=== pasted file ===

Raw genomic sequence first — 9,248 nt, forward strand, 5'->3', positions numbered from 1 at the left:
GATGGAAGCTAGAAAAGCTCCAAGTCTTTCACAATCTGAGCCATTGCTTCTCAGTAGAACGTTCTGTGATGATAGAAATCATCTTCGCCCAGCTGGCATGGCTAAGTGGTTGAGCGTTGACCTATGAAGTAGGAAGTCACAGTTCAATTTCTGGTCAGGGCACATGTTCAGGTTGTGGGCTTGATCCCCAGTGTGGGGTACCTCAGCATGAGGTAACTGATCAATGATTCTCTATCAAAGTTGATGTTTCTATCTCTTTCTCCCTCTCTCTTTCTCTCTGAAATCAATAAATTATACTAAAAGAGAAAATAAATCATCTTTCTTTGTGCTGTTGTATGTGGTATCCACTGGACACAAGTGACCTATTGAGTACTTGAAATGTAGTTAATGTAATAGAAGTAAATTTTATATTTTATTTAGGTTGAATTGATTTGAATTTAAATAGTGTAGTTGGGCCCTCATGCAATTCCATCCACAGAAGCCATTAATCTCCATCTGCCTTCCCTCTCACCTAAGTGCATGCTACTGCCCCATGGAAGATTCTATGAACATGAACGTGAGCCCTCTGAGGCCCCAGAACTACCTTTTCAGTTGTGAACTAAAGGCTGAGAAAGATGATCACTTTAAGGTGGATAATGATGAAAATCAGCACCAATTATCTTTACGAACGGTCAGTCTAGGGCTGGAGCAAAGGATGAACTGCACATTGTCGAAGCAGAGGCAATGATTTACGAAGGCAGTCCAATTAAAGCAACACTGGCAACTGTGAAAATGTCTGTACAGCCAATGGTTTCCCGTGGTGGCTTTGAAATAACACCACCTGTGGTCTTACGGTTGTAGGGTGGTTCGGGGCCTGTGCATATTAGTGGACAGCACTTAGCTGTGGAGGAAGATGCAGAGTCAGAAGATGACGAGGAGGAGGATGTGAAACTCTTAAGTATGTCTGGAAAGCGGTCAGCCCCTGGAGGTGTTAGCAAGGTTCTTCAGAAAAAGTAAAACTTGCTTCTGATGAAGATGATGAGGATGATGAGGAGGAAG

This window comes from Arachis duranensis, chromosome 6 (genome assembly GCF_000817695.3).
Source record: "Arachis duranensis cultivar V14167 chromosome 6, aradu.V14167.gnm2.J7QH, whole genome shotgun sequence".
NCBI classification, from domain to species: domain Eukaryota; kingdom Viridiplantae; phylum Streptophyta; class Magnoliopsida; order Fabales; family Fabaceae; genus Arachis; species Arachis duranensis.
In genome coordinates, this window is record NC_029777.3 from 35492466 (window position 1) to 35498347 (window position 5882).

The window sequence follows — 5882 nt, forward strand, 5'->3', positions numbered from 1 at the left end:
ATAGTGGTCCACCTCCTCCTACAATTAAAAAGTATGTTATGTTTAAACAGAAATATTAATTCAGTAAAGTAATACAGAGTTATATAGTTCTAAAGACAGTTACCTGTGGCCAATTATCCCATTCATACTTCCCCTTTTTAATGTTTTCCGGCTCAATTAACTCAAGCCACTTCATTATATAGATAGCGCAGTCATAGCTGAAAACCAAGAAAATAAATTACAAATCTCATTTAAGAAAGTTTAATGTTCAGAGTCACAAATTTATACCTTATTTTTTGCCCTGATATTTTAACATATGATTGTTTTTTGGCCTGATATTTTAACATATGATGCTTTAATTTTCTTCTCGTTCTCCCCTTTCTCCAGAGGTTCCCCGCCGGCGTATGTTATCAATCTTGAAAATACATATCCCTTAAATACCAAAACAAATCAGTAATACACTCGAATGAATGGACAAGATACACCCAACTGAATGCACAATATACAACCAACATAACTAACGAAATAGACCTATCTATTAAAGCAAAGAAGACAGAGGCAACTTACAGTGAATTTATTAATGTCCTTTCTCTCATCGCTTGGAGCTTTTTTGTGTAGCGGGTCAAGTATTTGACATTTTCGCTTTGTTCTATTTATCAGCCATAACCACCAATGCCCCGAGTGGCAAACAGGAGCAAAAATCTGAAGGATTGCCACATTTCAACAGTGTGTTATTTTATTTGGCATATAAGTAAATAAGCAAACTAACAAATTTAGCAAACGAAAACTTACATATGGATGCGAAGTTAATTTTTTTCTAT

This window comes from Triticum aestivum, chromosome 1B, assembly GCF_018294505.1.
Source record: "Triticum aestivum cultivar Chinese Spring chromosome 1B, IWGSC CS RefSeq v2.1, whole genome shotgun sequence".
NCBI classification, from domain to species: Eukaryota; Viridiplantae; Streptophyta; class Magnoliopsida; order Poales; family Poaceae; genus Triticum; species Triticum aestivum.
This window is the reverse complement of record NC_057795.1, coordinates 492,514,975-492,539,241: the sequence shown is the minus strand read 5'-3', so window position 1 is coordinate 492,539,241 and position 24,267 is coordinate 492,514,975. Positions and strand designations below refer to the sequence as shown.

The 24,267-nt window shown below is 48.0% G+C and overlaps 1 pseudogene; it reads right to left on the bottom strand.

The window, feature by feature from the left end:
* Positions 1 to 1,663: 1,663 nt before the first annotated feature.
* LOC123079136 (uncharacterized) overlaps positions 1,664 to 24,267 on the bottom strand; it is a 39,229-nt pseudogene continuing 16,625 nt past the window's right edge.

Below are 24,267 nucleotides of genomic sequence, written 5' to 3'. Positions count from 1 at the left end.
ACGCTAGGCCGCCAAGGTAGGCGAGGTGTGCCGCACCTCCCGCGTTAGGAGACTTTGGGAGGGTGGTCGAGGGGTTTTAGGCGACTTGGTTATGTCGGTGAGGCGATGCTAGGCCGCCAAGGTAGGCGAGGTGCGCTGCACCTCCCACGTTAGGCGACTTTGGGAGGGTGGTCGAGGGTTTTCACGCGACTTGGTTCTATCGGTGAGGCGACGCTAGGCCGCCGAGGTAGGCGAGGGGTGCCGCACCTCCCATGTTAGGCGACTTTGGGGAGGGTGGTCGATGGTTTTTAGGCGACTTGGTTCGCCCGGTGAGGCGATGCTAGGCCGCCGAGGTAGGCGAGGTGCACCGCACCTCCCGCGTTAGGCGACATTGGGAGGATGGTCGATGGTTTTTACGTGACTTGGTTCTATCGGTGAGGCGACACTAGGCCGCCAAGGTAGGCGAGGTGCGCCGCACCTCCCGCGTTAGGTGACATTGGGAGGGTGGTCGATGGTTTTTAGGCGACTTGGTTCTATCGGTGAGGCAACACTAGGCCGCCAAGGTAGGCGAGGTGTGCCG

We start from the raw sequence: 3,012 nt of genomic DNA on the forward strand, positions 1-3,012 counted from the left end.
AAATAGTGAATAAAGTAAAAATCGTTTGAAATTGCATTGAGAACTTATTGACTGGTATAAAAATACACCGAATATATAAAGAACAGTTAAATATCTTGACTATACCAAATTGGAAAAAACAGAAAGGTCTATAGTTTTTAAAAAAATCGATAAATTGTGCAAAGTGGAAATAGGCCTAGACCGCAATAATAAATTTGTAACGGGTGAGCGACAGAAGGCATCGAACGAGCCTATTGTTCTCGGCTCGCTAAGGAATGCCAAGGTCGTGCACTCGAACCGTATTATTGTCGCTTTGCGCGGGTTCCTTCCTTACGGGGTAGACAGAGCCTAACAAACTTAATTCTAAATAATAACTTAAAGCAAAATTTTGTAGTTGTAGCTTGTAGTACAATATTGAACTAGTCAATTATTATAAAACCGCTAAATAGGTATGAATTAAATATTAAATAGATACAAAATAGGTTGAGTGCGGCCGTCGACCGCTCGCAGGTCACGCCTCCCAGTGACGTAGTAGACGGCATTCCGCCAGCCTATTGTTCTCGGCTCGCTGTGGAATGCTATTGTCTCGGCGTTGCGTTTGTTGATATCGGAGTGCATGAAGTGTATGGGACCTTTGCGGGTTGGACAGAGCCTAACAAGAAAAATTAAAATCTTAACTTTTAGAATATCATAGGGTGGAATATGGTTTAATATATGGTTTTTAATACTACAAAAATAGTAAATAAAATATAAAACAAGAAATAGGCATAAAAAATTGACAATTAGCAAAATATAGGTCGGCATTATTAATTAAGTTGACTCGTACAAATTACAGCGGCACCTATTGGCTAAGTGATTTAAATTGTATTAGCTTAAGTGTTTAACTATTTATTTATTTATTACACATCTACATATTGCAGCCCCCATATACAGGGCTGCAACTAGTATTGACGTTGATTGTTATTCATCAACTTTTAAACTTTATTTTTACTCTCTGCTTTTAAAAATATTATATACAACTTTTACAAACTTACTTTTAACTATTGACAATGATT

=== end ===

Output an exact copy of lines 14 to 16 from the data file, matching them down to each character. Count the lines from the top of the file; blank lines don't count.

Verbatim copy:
The window, feature by feature from the left end:
* Positions 1 to 1,663: 1,663 nt before the first annotated feature.
* LOC123079136 (uncharacterized) overlaps positions 1,664 to 24,267 on the bottom strand; it is a 39,229-nt pseudogene continuing 16,625 nt past the window's right edge.